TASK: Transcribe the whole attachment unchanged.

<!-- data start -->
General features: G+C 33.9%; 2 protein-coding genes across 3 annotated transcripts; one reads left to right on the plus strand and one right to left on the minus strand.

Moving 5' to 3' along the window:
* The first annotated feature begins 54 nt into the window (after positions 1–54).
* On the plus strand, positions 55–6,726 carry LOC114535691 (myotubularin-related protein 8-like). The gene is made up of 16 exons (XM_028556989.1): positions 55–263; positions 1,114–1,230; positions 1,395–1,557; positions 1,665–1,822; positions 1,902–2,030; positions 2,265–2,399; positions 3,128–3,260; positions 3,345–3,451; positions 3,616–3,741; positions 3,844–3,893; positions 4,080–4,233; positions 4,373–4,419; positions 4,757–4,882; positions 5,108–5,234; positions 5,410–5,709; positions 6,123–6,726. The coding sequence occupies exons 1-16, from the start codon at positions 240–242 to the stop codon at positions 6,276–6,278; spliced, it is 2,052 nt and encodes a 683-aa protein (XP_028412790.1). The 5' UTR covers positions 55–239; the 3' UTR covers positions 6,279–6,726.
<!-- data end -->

General features: G+C 33.9%; 2 protein-coding genes across 3 annotated transcripts; one reads left to right on the plus strand and one right to left on the minus strand.

Moving 5' to 3' along the window:
* The first annotated feature begins 54 nt into the window (after positions 1–54).
* On the plus strand, positions 55–6,726 carry LOC114535691 (myotubularin-related protein 8-like). The gene is made up of 16 exons (XM_028556989.1): positions 55–263; positions 1,114–1,230; positions 1,395–1,557; positions 1,665–1,822; positions 1,902–2,030; positions 2,265–2,399; positions 3,128–3,260; positions 3,345–3,451; positions 3,616–3,741; positions 3,844–3,893; positions 4,080–4,233; positions 4,373–4,419; positions 4,757–4,882; positions 5,108–5,234; positions 5,410–5,709; positions 6,123–6,726. The coding sequence occupies exons 1-16, from the start codon at positions 240–242 to the stop codon at positions 6,276–6,278; spliced, it is 2,052 nt and encodes a 683-aa protein (XP_028412790.1). The 5' UTR covers positions 55–239; the 3' UTR covers positions 6,279–6,726.